Wyoming Spring Creek: Ancient Ecosystems

Knowledge of ancient ecosystems and modern ecological communities can allows us to better understand the earth system. Past environmental conditions and habitats reveal things about the current life of the area and how the planet changes over time. Although this post is about ecological processes, the geologic formations reveal a lot about this topic. When we examined the rock formations on the preserve, seeing ripples, burrows, or lines on the rocks can show how the water in that area flowed. For example, when there are larger ripples or lines the area may have been higher energy, with faster-moving water than in an area with smaller ripples. This can reveal the kind of animals living in this area, there probably were not as many shelled animals in a place having large ripples on rocks. The ability to recognize these things allows us to make connections to why the area is the way it is now.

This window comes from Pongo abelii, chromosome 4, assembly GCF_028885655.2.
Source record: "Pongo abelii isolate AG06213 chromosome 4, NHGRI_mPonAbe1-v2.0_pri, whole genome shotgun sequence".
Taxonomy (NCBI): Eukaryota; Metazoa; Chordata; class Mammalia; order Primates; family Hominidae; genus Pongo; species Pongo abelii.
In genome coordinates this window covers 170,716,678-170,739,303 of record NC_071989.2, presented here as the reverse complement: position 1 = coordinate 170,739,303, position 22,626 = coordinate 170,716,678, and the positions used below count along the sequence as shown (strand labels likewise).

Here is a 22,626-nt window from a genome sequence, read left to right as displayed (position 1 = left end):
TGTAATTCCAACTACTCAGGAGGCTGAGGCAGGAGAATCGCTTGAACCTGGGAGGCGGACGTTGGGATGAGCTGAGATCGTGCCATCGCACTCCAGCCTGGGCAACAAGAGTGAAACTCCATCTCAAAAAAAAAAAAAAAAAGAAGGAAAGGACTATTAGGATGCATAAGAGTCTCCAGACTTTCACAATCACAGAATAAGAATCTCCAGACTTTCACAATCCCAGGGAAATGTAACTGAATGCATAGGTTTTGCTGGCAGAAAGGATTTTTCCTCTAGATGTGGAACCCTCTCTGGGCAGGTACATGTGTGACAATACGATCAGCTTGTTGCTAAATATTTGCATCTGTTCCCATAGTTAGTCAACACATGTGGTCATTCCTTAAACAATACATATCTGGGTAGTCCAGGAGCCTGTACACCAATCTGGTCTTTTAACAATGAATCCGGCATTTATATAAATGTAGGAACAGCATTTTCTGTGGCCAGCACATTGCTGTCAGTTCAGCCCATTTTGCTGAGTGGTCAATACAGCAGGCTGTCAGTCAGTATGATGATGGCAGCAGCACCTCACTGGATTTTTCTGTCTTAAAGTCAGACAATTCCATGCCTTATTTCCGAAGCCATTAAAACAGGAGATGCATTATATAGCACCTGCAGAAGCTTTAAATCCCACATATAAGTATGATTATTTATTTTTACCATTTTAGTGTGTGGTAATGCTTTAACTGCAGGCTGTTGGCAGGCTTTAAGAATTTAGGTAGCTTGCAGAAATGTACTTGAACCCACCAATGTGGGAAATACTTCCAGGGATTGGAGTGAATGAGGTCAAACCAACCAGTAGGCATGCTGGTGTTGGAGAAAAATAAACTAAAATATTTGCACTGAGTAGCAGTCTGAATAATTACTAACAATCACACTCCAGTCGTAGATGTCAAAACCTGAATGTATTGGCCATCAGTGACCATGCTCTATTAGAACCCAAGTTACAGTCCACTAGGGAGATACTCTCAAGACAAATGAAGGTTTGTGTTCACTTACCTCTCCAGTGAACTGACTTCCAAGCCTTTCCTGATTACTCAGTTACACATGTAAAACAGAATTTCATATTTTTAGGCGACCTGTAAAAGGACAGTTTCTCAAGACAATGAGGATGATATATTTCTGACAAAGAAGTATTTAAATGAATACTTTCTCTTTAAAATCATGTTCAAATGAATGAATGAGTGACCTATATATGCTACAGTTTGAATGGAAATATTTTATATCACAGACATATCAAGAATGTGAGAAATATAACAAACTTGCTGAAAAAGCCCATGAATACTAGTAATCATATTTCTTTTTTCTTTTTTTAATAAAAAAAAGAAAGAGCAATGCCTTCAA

Another example is when we find shelled animal fossils, fish scales, shark teeth, and dinosaur bones. Finding shelled animal fossils such as ammonites or clams reveals that the location may have been a beached area. The bedrock of the Wall Creek Formation is sandstone, which is thinly layered with crossbedding also revealing a beached area and why the formation looks the way it does. The rock layering, grain size, coloration, and erosion can reveal information about the current and past ecosystems. Finding fossils, and examining geologic formations shows evidence of past lives here and helps us to understand more about the ever-changing earth system and how things came to be today. Overall, the opportunity to look at this ecological evidence and understand why the area looks the way it does now is incredible. It makes me appreciate the earth’s abundant history, and how we’re just a speck on the timeline.

A fish scale from the Mowry Formation on the preserve.

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